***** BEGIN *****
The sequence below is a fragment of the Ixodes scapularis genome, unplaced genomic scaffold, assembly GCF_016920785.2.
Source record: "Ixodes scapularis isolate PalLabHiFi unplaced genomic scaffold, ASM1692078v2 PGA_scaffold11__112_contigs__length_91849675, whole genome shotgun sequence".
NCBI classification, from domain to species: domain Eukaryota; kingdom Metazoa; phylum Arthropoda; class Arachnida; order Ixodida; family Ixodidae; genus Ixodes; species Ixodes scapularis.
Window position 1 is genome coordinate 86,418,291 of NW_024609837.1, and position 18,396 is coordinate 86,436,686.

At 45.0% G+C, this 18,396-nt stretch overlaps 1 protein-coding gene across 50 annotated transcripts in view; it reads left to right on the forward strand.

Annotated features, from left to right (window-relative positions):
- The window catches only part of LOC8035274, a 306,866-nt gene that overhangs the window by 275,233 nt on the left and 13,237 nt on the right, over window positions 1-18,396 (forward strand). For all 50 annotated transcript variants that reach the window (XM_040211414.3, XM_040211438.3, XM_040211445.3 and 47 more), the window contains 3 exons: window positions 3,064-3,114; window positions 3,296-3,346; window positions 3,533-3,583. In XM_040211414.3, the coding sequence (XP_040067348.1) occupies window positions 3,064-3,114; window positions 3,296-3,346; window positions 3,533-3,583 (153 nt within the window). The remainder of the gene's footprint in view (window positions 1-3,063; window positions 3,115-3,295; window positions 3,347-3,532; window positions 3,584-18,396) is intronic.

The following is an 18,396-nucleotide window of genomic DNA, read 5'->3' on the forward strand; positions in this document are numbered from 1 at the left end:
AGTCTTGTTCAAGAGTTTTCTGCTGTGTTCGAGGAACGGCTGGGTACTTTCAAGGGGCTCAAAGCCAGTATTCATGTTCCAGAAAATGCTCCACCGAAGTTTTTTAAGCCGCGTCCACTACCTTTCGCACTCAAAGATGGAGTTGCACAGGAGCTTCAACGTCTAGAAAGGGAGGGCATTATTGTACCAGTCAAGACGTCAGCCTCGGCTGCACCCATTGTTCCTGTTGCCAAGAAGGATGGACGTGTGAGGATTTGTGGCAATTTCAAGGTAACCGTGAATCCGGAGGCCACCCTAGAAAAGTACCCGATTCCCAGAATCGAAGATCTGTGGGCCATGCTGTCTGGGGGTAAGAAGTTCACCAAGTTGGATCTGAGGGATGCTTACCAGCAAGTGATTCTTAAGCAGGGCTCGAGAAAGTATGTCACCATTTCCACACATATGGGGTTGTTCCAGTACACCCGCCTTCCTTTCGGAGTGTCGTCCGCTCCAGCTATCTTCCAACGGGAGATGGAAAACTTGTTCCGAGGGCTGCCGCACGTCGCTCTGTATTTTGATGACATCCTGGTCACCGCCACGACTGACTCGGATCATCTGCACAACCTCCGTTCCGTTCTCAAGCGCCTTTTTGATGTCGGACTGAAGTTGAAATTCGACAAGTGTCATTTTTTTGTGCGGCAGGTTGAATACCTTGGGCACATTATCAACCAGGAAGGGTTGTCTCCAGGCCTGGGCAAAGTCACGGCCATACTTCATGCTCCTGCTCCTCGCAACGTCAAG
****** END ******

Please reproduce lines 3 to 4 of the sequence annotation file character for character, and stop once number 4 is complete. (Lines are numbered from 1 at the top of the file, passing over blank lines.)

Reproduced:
NCBI classification, from domain to species: domain Eukaryota; kingdom Metazoa; phylum Arthropoda; class Arachnida; order Ixodida; family Ixodidae; genus Ixodes; species Ixodes scapularis.
Window position 1 is genome coordinate 86,418,291 of NW_024609837.1, and position 18,396 is coordinate 86,436,686.